Relation Between Occupation and Criminality of Women

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Relation Between Occupation and Criminality of Women

Government report

By: Mary Katherine Conyngton

Date: 1911

Source: Mary Katherine Conyngton. "Report on Condition of Woman and Child Wage-Earners in the United States, vol. XV: Relation Between Occupation and Criminality of Women." Washington, D.C.: Government Printing Office, 1911.

About the Author: Mary Katherine Conyngton (1864–1942) was a turn-of-the-century suffragette and early feminist who wrote about the effect of workmen's compensation laws in diminishing the necessity of industrial employment of women and children, and on why women should have the ballot.


In the late nineteenth and early twentieth century it was increasingly common for women to work in industry. Some criticized this trend, seeing industrial work as unsuitable for women and blaming it for social ills such as increasing crime among women. In an early twentieth century report commissioned by the U.S. Department of Labor, feminist and suffragette Mary Katherine Conyngton argued that the increased employment of women in the industrial sphere "can not be held responsible for a 'marked proportionate increase of criminality among women.'" To make her case, she first investigated the types of crimes for which women had been imprisoned and found that most female offenders were in jail for "the pursuits in which women have long been engaged," which had nothing to do with industrial employment. Her next line of argumentation questioned the very existence of the trend toward increased numbers of female offenders that critics of the employment of women in industry were decrying. In the primary source referenced in this section, Conyngton attempted to show that instead of a trend toward increased female criminality, there was instead a trend in the opposite direction.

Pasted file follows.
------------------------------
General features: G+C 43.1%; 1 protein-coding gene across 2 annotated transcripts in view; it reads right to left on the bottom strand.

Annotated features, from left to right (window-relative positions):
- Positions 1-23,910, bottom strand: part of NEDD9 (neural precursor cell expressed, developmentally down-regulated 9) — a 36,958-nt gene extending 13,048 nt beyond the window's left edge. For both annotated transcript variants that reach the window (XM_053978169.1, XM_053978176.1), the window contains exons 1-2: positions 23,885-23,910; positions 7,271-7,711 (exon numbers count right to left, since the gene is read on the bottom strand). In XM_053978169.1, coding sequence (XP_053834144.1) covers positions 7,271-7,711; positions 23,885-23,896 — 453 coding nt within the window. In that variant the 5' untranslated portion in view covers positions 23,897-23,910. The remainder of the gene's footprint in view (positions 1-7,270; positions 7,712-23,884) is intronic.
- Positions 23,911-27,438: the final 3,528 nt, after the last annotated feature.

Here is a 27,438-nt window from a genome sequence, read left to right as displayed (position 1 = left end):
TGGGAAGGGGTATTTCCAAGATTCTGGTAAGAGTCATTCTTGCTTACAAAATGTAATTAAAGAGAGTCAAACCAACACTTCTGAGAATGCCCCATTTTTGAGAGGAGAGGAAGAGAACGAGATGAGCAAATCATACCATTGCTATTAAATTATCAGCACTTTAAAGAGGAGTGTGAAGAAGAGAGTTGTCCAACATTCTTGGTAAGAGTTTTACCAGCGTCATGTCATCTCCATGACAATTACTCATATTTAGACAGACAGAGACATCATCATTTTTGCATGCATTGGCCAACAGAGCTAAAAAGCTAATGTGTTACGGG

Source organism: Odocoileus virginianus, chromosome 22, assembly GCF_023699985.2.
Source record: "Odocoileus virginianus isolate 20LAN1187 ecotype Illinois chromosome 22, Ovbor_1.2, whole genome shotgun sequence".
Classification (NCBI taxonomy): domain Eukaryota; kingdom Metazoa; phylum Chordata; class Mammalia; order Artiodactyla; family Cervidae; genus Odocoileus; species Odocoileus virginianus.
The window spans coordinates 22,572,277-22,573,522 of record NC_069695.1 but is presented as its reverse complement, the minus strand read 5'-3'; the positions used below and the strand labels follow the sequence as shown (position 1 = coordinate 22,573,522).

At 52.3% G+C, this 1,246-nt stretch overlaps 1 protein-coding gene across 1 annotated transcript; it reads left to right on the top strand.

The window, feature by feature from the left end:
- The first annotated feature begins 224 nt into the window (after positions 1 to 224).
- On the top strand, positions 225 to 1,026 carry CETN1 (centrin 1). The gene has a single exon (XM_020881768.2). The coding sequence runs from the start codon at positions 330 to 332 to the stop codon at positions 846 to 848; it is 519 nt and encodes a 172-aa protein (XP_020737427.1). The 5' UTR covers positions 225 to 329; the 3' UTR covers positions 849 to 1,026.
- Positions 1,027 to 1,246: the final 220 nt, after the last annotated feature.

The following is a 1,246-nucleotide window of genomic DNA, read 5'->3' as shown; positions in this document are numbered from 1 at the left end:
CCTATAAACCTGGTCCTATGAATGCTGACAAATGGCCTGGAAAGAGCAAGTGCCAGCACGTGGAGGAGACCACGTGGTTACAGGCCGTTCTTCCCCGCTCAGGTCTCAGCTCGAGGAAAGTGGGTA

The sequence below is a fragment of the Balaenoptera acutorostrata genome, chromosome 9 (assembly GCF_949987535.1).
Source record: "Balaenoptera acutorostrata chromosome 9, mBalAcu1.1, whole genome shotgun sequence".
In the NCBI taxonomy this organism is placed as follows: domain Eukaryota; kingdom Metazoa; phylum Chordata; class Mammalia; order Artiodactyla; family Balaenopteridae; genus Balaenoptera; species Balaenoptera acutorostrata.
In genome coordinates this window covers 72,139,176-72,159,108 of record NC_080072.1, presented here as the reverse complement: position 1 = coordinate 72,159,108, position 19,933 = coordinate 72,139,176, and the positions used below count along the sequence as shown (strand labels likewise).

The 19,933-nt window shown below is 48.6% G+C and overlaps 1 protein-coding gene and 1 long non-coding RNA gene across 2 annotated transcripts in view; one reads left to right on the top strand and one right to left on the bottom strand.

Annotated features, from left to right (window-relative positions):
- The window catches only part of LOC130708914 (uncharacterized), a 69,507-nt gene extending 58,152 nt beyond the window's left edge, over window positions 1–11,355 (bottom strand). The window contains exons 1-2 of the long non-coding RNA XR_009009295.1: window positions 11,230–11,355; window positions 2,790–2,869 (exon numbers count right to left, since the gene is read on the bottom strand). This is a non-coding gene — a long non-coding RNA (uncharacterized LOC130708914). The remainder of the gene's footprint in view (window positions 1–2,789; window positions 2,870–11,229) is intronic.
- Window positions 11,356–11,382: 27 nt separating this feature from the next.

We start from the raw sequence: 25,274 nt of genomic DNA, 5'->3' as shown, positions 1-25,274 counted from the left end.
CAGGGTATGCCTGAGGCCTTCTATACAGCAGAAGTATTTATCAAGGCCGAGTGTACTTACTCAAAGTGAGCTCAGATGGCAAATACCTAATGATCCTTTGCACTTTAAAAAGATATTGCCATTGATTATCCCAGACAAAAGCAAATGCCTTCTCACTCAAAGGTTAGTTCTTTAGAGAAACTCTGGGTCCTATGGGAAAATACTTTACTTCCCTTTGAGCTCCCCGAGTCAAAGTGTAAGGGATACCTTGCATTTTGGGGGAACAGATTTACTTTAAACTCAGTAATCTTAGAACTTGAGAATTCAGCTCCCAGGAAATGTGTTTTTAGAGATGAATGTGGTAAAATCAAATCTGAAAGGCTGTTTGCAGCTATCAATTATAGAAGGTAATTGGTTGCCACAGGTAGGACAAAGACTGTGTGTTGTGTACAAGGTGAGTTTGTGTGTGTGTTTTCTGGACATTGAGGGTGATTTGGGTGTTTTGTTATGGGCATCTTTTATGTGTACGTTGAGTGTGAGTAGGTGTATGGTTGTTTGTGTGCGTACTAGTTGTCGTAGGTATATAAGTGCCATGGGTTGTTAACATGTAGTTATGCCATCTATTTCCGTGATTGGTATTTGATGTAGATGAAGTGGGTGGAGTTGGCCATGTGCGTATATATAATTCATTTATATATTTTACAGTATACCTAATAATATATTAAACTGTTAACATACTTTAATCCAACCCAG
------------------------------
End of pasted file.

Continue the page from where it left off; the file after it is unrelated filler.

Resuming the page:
The source article is a straightforward description of a falling trend in female criminality in the early twentieth century about which the authorities were genuinely puzzled. The article ends with three possible explanations for the trend: alternatives to prison in dealing with female crime may have emerged; laws had been less strictly enforced; or perhaps there was a real decrease in female criminality. Conyngton did not hazard an interpretation in this passage. She let the facts of empty women prison wards speak for themselves.